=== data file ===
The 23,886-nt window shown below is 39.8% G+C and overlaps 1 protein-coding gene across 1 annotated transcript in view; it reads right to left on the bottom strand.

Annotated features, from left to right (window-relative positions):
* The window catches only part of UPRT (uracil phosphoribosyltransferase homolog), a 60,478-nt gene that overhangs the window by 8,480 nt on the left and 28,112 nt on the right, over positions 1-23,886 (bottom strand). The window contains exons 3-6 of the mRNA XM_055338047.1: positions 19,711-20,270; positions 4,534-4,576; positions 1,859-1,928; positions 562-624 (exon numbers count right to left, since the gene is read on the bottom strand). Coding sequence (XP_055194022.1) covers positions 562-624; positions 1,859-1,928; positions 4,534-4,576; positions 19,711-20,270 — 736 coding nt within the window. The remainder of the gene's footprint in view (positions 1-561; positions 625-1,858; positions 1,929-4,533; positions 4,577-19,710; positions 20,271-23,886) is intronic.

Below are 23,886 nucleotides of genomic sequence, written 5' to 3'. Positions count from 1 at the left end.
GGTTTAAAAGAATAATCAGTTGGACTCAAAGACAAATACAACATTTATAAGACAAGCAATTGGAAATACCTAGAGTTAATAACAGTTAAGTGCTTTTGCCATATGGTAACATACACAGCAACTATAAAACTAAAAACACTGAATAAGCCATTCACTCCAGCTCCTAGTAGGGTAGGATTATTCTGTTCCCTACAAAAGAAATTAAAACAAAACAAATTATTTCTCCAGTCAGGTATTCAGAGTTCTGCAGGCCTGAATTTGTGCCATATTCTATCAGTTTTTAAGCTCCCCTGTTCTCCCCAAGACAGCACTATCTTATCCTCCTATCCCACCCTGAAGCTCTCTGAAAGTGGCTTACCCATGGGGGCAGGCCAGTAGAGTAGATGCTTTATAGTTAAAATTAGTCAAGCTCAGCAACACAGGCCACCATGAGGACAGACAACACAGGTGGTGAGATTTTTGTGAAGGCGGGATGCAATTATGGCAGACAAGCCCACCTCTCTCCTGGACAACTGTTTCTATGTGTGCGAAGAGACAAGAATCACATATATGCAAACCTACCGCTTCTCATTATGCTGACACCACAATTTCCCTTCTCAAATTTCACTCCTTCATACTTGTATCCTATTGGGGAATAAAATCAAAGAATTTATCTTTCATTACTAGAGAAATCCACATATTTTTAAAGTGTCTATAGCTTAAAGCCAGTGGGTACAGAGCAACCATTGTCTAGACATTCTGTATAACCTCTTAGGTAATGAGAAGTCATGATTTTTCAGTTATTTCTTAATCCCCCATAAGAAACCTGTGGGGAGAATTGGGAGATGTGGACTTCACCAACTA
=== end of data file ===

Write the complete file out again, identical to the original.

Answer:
The 23,886-nt window shown below is 39.8% G+C and overlaps 1 protein-coding gene across 1 annotated transcript in view; it reads right to left on the bottom strand.

Annotated features, from left to right (window-relative positions):
* The window catches only part of UPRT (uracil phosphoribosyltransferase homolog), a 60,478-nt gene that overhangs the window by 8,480 nt on the left and 28,112 nt on the right, over positions 1-23,886 (bottom strand). The window contains exons 3-6 of the mRNA XM_055338047.1: positions 19,711-20,270; positions 4,534-4,576; positions 1,859-1,928; positions 562-624 (exon numbers count right to left, since the gene is read on the bottom strand). Coding sequence (XP_055194022.1) covers positions 562-624; positions 1,859-1,928; positions 4,534-4,576; positions 19,711-20,270 — 736 coding nt within the window. The remainder of the gene's footprint in view (positions 1-561; positions 625-1,858; positions 1,929-4,533; positions 4,577-19,710; positions 20,271-23,886) is intronic.

Below are 23,886 nucleotides of genomic sequence, written 5' to 3'. Positions count from 1 at the left end.
GGTTTAAAAGAATAATCAGTTGGACTCAAAGACAAATACAACATTTATAAGACAAGCAATTGGAAATACCTAGAGTTAATAACAGTTAAGTGCTTTTGCCATATGGTAACATACACAGCAACTATAAAACTAAAAACACTGAATAAGCCATTCACTCCAGCTCCTAGTAGGGTAGGATTATTCTGTTCCCTACAAAAGAAATTAAAACAAAACAAATTATTTCTCCAGTCAGGTATTCAGAGTTCTGCAGGCCTGAATTTGTGCCATATTCTATCAGTTTTTAAGCTCCCCTGTTCTCCCCAAGACAGCACTATCTTATCCTCCTATCCCACCCTGAAGCTCTCTGAAAGTGGCTTACCCATGGGGGCAGGCCAGTAGAGTAGATGCTTTATAGTTAAAATTAGTCAAGCTCAGCAACACAGGCCACCATGAGGACAGACAACACAGGTGGTGAGATTTTTGTGAAGGCGGGATGCAATTATGGCAGACAAGCCCACCTCTCTCCTGGACAACTGTTTCTATGTGTGCGAAGAGACAAGAATCACATATATGCAAACCTACCGCTTCTCATTATGCTGACACCACAATTTCCCTTCTCAAATTTCACTCCTTCATACTTGTATCCTATTGGGGAATAAAATCAAAGAATTTATCTTTCATTACTAGAGAAATCCACATATTTTTAAAGTGTCTATAGCTTAAAGCCAGTGGGTACAGAGCAACCATTGTCTAGACATTCTGTATAACCTCTTAGGTAATGAGAAGTCATGATTTTTCAGTTATTTCTTAATCCCCCATAAGAAACCTGTGGGGAGAATTGGGAGATGTGGACTTCACCAACTA